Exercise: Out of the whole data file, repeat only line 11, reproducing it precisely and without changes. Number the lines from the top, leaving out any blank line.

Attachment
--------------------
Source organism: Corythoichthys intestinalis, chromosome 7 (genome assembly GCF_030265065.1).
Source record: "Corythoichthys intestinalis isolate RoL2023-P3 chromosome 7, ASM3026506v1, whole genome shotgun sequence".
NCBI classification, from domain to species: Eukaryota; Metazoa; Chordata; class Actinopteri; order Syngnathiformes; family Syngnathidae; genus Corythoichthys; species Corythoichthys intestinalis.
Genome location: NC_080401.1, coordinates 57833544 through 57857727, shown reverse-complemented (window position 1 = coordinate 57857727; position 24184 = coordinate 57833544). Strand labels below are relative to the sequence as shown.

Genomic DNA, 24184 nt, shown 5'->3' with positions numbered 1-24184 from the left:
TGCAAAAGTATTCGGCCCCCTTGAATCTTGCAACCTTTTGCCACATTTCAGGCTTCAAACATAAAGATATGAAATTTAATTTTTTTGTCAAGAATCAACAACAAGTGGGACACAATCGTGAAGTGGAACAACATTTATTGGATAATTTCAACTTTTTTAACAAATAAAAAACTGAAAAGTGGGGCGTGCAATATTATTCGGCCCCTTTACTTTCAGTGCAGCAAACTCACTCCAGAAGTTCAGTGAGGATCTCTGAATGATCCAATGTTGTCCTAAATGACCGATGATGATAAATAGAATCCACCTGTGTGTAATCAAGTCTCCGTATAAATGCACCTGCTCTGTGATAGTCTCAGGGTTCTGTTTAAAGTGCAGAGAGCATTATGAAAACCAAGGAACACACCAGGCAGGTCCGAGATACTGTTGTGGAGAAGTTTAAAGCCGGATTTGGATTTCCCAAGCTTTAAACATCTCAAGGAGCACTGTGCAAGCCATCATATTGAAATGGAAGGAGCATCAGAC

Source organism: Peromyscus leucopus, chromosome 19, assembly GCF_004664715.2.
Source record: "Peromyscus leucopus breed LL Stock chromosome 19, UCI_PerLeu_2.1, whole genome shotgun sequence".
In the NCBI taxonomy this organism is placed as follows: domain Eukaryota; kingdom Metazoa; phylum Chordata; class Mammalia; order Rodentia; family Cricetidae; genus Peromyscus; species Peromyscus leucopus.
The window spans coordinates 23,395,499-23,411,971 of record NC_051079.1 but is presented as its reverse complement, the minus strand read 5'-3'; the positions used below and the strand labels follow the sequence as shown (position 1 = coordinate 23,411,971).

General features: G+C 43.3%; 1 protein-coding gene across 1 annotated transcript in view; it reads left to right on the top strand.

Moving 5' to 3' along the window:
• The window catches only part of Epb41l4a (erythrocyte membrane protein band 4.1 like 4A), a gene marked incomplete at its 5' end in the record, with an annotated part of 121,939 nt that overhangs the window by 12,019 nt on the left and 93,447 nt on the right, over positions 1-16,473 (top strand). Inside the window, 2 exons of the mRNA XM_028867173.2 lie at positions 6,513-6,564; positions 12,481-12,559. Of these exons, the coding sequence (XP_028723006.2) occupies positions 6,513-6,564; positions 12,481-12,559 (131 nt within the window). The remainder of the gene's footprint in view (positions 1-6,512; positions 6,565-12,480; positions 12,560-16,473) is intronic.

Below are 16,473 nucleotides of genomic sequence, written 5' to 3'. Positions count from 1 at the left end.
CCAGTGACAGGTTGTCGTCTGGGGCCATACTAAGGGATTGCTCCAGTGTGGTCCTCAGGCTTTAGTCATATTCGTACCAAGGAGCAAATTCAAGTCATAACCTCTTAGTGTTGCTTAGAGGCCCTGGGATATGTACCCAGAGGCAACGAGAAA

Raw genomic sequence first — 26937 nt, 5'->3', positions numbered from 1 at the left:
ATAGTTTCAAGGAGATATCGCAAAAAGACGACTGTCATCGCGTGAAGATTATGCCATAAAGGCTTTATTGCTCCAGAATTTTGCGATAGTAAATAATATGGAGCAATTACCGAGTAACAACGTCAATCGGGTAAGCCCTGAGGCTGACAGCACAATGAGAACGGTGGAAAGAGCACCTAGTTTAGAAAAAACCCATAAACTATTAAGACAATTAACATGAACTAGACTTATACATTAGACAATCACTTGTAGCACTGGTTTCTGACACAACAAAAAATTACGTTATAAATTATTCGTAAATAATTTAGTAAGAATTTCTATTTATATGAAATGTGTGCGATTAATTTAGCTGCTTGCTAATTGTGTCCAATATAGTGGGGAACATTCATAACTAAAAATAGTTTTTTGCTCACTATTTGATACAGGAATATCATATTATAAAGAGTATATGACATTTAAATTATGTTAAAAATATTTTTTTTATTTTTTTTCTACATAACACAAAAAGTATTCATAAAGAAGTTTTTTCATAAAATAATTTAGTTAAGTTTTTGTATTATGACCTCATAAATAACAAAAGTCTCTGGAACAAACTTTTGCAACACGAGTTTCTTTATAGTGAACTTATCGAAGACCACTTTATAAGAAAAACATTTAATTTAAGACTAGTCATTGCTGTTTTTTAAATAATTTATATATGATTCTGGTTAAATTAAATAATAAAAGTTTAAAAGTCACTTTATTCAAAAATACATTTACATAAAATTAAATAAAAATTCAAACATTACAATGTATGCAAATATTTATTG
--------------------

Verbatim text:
General features: G+C 43.3%; 1 protein-coding gene across 1 annotated transcript in view; it reads left to right on the top strand.